Did you know that mint also has some nice medicinal properties?  It can give your body a boost when you're fighting a cold and help settle an irritated stomach.  Follow the links below to learn how to use mint in ways other than just in your tea.,,20307175,00.html

Happy gardening!

Saturday, March 5, 2016

Every Garden Needs Bees

Gardens need bees and bees love flowers.  Sounds like a match made in heaven, right?  In the past, this may have been true, but for the past ten years, bee populations in the United States and Europe have declined by roughly 30%.  Although not everyone agrees on the reason this is happening, everyone does agree that this is very alarming and could lead to big trouble for farmers who depend on these small insects to pollinate their crops.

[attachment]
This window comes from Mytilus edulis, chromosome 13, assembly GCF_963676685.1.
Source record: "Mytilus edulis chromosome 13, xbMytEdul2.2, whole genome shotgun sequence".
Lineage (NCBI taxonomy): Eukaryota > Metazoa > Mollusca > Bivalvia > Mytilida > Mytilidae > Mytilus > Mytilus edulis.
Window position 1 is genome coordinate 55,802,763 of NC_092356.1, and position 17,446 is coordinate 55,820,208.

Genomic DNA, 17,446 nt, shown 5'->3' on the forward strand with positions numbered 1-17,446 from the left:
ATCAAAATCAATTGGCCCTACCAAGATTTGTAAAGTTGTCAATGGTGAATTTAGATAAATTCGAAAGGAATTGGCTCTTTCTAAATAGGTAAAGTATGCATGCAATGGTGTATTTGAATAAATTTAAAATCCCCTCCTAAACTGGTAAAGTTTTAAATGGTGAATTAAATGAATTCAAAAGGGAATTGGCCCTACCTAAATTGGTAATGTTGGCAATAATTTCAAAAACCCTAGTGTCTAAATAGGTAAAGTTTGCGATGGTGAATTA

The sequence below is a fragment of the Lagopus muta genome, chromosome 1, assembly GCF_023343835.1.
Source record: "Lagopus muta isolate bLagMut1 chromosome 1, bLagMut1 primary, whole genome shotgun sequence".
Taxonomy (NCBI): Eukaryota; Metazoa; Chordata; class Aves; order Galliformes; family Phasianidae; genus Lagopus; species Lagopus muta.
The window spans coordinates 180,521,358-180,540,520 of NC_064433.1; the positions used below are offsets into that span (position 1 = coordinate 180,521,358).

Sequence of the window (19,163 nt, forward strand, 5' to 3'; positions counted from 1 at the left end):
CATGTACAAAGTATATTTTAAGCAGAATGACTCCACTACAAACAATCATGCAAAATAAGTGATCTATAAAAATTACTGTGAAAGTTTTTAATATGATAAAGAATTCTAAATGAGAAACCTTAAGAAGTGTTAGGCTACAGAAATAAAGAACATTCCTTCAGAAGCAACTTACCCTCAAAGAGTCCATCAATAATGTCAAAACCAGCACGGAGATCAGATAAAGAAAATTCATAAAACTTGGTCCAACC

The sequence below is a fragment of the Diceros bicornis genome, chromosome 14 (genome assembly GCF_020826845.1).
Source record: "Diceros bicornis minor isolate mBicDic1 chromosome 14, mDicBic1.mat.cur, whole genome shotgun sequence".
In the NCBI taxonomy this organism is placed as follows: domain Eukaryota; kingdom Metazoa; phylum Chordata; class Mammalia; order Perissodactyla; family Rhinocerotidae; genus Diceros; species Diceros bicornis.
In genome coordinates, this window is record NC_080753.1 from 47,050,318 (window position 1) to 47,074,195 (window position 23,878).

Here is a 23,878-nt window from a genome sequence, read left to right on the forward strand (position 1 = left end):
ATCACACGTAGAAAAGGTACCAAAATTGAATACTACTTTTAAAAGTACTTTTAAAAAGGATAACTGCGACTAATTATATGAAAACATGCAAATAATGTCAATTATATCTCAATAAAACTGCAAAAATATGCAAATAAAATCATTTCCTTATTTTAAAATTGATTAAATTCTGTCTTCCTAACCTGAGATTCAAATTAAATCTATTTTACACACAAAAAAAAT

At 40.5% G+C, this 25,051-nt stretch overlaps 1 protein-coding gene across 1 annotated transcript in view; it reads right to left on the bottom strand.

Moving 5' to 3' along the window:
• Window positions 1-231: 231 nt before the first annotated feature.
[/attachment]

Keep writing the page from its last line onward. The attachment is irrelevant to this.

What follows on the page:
Some people believe pesticides are the problem and some countries are placing bans on the most likely culprits.  Neonicitinoids are one of the main classes of pesticide believed to be negatively affecting bee populations and these are, unfortunately, one of the most widely used.

This is just one more reason to consider organic gardening.  Without our bee friends, we're going to be in trouble!  What else can we do to encourage healthy bee colonies?  Plant flowers that bees love!  Here is a link to some of their favorites:

Beside filling your yard and garden with beautiful, fragrant, bee attracting flowers, also be aware of the type of habitats that they look for.  If you have something like this on your property, consider leaving it there.  If you notice that a colony of bees has taken up residence on your property and you don't want it there, instead of killing it off, call a local beekeeper to see if they will move it for you.  Here is some information on habitats and nests:

Together, we can keep these great pollinators, in our area and around the country, thriving!

Wednesday, August 27, 2014

Raised Bed Gardening Infographic